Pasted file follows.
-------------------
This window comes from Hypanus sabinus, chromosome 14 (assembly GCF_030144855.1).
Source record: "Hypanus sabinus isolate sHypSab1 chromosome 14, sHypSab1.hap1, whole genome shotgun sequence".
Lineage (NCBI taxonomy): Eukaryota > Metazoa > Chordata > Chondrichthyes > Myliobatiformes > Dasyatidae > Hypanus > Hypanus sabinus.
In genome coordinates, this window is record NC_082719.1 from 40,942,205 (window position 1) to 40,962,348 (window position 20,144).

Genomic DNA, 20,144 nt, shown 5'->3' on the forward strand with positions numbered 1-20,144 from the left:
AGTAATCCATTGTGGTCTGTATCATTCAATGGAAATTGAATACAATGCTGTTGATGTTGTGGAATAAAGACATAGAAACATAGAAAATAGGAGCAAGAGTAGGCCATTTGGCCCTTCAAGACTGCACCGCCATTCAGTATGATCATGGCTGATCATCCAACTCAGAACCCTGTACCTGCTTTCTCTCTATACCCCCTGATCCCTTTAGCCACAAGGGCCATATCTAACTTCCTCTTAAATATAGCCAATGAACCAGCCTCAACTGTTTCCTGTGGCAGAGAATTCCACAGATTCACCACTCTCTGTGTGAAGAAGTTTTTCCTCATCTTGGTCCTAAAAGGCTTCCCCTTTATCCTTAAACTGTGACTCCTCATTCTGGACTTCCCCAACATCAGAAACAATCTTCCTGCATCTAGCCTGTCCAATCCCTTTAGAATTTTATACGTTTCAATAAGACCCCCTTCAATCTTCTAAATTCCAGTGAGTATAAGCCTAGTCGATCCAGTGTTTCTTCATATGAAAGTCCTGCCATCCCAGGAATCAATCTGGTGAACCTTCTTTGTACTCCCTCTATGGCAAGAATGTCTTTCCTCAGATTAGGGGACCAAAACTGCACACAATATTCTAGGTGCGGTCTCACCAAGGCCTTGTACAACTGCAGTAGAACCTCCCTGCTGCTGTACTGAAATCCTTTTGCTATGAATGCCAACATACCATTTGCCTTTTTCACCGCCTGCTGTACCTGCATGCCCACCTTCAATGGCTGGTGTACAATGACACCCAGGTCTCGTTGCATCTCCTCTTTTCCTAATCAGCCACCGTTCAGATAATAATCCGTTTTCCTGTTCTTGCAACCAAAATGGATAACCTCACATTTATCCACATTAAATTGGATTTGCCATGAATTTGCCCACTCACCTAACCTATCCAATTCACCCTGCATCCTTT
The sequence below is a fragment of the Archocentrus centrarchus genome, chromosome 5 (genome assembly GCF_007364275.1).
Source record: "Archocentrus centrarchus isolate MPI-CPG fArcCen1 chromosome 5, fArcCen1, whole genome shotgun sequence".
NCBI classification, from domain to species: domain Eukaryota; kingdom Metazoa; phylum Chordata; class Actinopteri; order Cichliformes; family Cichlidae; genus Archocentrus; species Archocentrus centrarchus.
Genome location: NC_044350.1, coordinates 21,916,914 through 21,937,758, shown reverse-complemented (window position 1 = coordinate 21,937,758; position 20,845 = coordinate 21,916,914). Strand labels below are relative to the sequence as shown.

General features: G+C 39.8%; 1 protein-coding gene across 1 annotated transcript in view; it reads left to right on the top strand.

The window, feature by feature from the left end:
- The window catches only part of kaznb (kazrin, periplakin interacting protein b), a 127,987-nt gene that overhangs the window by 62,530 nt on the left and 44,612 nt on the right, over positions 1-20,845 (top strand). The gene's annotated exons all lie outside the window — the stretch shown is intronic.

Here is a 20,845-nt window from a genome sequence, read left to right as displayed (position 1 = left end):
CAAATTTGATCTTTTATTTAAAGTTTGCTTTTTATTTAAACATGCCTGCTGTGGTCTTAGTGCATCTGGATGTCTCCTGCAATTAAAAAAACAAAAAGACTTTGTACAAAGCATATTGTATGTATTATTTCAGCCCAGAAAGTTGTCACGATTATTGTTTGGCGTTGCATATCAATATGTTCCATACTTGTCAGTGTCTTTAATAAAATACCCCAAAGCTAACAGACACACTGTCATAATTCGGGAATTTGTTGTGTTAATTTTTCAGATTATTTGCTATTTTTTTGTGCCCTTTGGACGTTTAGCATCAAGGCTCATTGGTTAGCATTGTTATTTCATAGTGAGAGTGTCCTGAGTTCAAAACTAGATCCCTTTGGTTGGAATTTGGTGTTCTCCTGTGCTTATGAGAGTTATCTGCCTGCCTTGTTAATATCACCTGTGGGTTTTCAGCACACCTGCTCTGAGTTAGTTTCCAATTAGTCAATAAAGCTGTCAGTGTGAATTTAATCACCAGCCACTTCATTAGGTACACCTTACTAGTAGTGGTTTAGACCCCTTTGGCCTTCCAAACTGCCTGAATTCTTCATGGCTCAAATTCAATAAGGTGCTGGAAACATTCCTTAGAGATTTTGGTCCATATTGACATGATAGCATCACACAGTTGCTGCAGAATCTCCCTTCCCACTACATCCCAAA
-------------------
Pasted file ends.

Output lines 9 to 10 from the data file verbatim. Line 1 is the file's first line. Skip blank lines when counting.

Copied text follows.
NCBI classification, from domain to species: domain Eukaryota; kingdom Metazoa; phylum Chordata; class Actinopteri; order Cichliformes; family Cichlidae; genus Archocentrus; species Archocentrus centrarchus.
Genome location: NC_044350.1, coordinates 21,916,914 through 21,937,758, shown reverse-complemented (window position 1 = coordinate 21,937,758; position 20,845 = coordinate 21,916,914). Strand labels below are relative to the sequence as shown.